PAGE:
With these experiments, the scientists showed that this record slow motion is achievable. However, they did not only take the world’s fastest but probably also the shortest film – with just two images. Thus, additional development work is necessary for the use of this method in practice. [#]
And we thought one trillion frames per second was impressive…
Image credit: Photograph by Stefan Eisebitt/HZB
In a paper published in Science this week, Japanese researchers reported on a discovery that jumping spiders use a method for gauging distance called “image defocus”, which no other living organism is known to use. Rather than use focusing and stereoscopic vision like humans or head-wobbling motion parallax like birds, the spiders have two green-detecting layers in their eyes — one in focus and one not. By comparing the two, the spiders can determine the distance from objects. Scientists discovered that bathing spiders in pure red light “breaks” their distance measuring ability.
Picture Post is an interesting (and NASA-funded) citizen science project that turns photographers into citizen scientists, crowdsourcing the task of environmental monitoring. Anyone around the world can install a Picture Post:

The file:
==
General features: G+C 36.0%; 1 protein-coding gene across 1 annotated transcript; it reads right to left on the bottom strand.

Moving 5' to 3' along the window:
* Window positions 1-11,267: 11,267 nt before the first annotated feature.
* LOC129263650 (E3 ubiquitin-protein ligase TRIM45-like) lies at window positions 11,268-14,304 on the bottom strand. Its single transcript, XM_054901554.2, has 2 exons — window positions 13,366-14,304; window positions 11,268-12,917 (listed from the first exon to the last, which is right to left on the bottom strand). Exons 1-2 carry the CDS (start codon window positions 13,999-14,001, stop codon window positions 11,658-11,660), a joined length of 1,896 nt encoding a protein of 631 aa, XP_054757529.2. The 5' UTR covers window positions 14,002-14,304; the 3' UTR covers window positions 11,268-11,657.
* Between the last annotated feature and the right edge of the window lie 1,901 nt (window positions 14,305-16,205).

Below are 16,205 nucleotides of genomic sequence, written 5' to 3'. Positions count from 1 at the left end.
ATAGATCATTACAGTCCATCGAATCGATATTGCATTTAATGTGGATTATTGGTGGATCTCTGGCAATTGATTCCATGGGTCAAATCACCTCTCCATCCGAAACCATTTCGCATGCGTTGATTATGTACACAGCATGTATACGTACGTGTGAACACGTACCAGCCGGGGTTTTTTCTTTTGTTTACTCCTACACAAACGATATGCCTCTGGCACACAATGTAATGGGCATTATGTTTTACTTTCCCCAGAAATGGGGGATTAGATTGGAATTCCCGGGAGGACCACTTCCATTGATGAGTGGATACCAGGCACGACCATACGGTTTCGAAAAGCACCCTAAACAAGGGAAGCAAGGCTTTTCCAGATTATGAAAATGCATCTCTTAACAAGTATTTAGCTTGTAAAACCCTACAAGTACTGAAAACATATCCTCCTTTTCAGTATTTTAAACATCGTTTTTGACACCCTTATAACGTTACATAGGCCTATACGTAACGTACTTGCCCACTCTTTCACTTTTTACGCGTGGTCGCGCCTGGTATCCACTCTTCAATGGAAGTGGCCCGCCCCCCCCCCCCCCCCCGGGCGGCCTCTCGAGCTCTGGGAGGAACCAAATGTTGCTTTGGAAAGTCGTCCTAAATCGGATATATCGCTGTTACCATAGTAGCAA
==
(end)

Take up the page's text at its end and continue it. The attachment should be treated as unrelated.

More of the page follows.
A Picture Post is a 4”x4” post made of wood or recycled plastic with enough of the post buried in the ground so it extends below the frost line and stays secure throughout the year. Atop the post is a small octagonal-shaped platform or cap on which you can rest your camera to take a series of nine photographs.
People who walk by can then use the guide on the post to capture 9 photos in all directions, and upload them to the Picture Post website. The resulting panoramas can then be browsed by date, giving a cool look at how a particular location changes over time.
On a rainy day recently, light painting photographer Jeremy Jackson was playing around with a green laser pointer when he discovered something interesting: all the out of focus raindrops in the photograph had a lined pattern in them — and each one was unique! These “water drop snowflakes” were found in all of the photos he took that day.
Anyone know what causes this phenomenon?
Image credit: Photograph by Jeremy Jackson and used with permission